After his death, Schutzman suffered a series of illnesses, including the early stages of kidney failure, breast cancer, intense leg and feet problems, and a two-month coma.

Medical bills and other complex events ruined her finances, and she moved from a 4,000-square-foot house to an apartment, then to her car, whose dashboard and headrests were chewed up by her beagle and her sheltie. She lives on about $2,000 in Social Security payments.

Schutzman and her helping angels say that community service workers tell them she makes too much money to be granted subsidized housing. And she won’t live in shelters, which prohibit dogs.

For the rent, Schutzman will pay $800 monthly, and Elsier will use the donated funds to pay the rest. The hope is that the money will last at least two years, which is the length of a waiting list Schutzman is on for housing in Norristown that allows seniors who make $50,000 or less annually to pay a rent of $665 a month.

‘All I see is love’

Elsier said that if the women have their way, Schutzman won’t ever leave King of Prussia.

“We found her a place in town because we wanted to keep her close,” said Elsier, who explained that she and Akacha are already fighting over who gets to host Schutzman for Christmas.

“Plus, King of Prussia is where Lynn grew up, and that’s where her new family is now,” Elsier said. She added, “We couldn’t have asked for more from our community. A friend said, ‘When I walk in Lynn’s apartment, all I see is love.’ ”

In the last week or so, a medical group, which is honoring Schutzman at a banquet this Saturday, is giving her free online access to advice on nutrition and other topics. A dentist is offering free services.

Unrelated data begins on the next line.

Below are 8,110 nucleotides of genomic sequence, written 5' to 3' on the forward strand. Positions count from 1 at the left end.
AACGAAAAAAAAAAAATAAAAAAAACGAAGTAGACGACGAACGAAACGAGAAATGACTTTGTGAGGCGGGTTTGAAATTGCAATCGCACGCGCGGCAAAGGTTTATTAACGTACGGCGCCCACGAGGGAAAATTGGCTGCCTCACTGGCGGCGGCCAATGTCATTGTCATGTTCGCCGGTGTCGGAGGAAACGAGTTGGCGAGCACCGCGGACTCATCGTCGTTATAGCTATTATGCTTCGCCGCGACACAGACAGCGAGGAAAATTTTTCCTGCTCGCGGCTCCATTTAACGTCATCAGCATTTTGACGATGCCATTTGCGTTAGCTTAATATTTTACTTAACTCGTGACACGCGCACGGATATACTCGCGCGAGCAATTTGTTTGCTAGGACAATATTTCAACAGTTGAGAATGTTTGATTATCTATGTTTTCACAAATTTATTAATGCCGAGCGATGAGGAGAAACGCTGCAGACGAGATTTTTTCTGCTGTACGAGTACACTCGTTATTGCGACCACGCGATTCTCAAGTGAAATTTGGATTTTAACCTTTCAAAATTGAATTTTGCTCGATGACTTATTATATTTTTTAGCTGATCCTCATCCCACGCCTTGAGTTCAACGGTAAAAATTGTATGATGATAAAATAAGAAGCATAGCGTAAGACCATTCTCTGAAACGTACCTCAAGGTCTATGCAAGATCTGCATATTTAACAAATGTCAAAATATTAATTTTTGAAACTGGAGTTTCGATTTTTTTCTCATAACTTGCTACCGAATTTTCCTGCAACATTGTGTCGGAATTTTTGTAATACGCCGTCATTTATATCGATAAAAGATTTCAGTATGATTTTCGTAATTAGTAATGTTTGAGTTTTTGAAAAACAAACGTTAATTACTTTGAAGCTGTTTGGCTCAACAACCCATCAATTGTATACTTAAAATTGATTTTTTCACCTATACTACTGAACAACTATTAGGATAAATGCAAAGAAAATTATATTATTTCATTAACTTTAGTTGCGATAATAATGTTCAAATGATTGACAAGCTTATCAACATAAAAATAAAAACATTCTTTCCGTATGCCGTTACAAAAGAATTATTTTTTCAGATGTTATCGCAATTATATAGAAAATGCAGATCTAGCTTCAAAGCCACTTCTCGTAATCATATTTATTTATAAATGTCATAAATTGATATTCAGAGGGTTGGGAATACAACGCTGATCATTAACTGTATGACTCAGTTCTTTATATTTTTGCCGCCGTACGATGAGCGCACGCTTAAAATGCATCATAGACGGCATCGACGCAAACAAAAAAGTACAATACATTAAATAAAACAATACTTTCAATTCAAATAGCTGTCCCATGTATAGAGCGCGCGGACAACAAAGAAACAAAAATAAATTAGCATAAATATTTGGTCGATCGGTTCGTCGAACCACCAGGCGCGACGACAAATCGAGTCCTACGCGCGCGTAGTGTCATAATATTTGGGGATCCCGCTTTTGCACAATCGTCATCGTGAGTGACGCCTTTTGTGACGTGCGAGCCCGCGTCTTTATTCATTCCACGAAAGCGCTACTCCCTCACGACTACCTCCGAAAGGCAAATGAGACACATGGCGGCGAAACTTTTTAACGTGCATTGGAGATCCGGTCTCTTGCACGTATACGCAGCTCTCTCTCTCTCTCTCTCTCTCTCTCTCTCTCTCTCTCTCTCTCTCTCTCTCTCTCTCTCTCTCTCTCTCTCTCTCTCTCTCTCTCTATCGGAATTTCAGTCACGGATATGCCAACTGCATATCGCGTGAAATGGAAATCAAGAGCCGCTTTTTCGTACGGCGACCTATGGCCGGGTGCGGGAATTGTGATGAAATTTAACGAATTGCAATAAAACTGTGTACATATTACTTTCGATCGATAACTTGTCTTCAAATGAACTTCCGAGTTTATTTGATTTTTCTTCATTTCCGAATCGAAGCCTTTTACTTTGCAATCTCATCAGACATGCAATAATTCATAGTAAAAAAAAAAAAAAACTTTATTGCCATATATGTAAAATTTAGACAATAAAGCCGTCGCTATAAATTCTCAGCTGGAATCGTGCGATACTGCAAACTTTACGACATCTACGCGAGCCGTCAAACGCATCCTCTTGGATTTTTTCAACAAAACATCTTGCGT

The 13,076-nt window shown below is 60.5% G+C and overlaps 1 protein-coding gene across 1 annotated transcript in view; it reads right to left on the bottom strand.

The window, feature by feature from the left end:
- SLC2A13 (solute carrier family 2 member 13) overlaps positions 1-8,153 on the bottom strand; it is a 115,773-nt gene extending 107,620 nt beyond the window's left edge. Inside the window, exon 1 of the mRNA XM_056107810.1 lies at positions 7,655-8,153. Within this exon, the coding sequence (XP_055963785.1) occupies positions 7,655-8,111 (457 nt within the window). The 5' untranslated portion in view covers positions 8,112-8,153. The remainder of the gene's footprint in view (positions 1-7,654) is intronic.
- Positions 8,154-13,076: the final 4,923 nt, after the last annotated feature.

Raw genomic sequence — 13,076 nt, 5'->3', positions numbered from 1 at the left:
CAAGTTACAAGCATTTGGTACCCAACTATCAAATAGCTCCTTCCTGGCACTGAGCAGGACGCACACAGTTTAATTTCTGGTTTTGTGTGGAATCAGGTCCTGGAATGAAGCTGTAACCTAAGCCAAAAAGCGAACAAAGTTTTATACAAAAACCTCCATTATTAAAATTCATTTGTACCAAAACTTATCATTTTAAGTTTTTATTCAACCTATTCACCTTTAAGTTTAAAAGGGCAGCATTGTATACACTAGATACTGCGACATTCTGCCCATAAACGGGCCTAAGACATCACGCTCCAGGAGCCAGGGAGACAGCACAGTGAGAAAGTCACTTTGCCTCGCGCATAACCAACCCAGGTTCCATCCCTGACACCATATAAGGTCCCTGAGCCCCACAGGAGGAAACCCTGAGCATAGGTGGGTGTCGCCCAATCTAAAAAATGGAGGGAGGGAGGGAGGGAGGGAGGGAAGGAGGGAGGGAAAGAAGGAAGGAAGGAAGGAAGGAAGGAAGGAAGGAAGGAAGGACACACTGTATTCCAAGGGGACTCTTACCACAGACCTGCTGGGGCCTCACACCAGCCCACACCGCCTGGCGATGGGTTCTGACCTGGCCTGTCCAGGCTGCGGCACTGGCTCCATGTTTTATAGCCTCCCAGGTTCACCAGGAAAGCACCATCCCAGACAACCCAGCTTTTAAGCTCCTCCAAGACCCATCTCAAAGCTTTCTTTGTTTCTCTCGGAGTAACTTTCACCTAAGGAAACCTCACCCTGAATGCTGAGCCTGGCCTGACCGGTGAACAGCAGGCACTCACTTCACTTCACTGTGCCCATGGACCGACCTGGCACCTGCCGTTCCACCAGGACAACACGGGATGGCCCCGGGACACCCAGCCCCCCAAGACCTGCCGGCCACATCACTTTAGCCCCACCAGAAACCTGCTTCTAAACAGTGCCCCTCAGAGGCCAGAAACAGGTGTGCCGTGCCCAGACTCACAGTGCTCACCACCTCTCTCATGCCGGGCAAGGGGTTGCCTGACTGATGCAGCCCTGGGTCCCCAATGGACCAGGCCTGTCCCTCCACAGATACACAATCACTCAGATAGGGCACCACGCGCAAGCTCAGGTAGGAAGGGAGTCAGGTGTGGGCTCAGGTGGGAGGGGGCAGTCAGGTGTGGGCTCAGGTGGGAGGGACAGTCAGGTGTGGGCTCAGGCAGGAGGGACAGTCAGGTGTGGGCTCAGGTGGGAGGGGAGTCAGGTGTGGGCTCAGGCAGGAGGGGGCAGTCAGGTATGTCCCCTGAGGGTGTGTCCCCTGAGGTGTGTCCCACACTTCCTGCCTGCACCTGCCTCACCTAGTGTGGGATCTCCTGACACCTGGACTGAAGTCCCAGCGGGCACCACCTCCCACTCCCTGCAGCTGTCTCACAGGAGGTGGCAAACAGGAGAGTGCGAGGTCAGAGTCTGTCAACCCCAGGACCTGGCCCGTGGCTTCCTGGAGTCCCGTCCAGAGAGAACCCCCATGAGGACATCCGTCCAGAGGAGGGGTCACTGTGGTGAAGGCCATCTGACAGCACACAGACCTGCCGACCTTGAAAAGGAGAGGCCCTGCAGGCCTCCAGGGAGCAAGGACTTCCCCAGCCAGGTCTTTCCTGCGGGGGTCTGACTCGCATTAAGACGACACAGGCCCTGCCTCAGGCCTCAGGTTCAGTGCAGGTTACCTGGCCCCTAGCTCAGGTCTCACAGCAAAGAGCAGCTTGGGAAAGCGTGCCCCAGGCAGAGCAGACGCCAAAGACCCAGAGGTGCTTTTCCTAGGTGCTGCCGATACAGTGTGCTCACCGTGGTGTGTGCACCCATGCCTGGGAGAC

For the dogs, Chase and Chaucer, a veterinarian’s office will give free shots and yearly exams, while a grooming business will offer free services for the rest of their lives. Local Girl Scouts are divvying up times to walk the dogs.

Meanwhile, Schutzman’s old friends, classmates, colleagues, and pharmacy customers have reached out, ending conversations with her with the same phrase: “Whatever you need.”

Rock bottom

Others are texting Akacha in various levels of melancholy and guilt. “People say, ‘I’m crying because I saw her at Target and drove past without helping.’ ”

That doesn’t upset Schutzman, who said that until April 25, she wasn’t open to assistance. There was something about that night — she had just 40 cents left and the car was out of gas, and there was no way to drive to a nearby park to collect water for the dogs from fountains.

“It was the lowest point of my life, rock bottom,” Schutzman said. “I knew if I didn’t get help, I’d have to surrender the dogs, and that would be it for me. Somebody would have found me dead in the car.”

Schutzman said she’ll be everlastingly grateful to Akacha and Elsier, and always be glad that she finally allowed concerned strangers into her guarded life.

“You know, there are more and more seniors, and maybe some without spouses or children to help,” Schutzman said. “There are going to be more of us living in cars. People think, ‘That could be me.’ We’ll need help.

“Thankfully, people out there can be so kind.”